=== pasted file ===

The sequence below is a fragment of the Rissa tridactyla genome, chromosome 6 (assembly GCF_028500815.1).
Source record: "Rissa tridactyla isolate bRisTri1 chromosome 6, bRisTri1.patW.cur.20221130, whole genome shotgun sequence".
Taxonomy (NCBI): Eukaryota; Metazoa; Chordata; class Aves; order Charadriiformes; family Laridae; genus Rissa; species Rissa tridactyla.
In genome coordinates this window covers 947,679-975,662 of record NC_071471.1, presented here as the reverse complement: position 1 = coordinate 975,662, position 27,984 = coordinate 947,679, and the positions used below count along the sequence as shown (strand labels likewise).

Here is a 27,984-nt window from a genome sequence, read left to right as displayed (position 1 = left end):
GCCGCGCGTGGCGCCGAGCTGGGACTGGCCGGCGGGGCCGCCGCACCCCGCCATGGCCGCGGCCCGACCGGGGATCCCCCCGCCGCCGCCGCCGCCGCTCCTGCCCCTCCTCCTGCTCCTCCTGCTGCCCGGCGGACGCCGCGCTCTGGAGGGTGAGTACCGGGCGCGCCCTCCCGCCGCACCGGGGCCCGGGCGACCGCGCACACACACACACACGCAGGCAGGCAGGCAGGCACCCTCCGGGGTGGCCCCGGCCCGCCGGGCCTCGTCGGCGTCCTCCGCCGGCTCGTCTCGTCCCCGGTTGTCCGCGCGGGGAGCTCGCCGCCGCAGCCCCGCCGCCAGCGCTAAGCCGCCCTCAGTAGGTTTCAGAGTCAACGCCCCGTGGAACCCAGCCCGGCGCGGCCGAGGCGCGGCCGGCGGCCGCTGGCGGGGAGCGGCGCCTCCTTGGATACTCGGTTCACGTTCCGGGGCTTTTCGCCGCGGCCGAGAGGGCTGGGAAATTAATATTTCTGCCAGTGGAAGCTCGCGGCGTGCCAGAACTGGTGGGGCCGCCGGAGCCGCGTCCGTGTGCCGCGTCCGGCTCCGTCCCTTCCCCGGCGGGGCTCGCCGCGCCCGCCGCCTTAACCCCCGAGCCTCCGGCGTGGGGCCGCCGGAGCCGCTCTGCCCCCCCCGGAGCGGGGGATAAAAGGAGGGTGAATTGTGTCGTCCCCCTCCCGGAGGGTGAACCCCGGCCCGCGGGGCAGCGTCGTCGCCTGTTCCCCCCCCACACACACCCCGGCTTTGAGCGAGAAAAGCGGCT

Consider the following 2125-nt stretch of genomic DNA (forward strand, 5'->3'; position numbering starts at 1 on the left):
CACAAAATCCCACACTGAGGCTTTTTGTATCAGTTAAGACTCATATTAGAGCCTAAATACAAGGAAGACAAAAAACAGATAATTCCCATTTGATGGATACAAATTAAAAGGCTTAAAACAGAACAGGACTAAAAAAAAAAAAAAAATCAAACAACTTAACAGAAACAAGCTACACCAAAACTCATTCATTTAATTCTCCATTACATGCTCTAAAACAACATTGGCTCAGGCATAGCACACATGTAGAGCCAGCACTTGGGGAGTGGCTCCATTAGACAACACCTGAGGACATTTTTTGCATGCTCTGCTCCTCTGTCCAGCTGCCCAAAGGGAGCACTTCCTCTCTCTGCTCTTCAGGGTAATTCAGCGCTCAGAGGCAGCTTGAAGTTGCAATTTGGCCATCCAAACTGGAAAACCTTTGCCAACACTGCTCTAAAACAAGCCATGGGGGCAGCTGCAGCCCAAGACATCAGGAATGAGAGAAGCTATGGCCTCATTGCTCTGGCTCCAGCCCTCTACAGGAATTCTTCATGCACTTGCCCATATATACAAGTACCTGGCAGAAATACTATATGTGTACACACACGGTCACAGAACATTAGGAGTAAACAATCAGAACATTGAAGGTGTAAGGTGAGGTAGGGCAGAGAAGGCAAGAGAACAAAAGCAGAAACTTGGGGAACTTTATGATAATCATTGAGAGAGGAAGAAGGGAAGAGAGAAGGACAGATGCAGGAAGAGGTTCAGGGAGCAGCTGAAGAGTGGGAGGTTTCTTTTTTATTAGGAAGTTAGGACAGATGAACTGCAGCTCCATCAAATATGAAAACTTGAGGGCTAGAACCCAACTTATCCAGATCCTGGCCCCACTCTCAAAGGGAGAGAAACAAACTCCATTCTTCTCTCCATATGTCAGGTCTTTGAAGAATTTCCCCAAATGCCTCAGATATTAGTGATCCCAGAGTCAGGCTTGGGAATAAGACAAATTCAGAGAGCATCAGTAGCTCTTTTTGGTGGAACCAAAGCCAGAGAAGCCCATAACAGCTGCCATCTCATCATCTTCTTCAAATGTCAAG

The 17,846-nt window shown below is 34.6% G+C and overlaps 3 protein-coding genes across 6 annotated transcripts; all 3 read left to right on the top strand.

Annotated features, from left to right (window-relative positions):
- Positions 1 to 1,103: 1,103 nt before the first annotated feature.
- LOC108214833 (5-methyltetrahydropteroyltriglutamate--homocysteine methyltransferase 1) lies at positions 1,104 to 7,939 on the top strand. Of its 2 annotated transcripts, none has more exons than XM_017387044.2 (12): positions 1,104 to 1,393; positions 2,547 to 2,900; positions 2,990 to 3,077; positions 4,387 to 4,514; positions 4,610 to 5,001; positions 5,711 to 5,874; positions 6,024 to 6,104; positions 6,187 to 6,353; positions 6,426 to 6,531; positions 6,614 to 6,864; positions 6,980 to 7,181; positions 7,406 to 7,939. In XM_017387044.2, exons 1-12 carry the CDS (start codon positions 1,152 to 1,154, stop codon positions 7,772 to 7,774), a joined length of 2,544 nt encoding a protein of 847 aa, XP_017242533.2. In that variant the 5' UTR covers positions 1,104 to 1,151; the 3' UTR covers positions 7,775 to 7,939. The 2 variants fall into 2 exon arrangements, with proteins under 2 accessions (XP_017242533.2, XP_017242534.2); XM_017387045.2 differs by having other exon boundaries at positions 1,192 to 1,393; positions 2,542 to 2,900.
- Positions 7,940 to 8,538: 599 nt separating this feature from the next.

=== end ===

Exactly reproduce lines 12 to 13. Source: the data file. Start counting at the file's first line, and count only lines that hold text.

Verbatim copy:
- LOC108214833 (5-methyltetrahydropteroyltriglutamate--homocysteine methyltransferase 1) lies at positions 1,104 to 7,939 on the top strand. Of its 2 annotated transcripts, none has more exons than XM_017387044.2 (12): positions 1,104 to 1,393; positions 2,547 to 2,900; positions 2,990 to 3,077; positions 4,387 to 4,514; positions 4,610 to 5,001; positions 5,711 to 5,874; positions 6,024 to 6,104; positions 6,187 to 6,353; positions 6,426 to 6,531; positions 6,614 to 6,864; positions 6,980 to 7,181; positions 7,406 to 7,939. In XM_017387044.2, exons 1-12 carry the CDS (start codon positions 1,152 to 1,154, stop codon positions 7,772 to 7,774), a joined length of 2,544 nt encoding a protein of 847 aa, XP_017242533.2. In that variant the 5' UTR covers positions 1,104 to 1,151; the 3' UTR covers positions 7,775 to 7,939. The 2 variants fall into 2 exon arrangements, with proteins under 2 accessions (XP_017242533.2, XP_017242534.2); XM_017387045.2 differs by having other exon boundaries at positions 1,192 to 1,393; positions 2,542 to 2,900.
- Positions 7,940 to 8,538: 599 nt separating this feature from the next.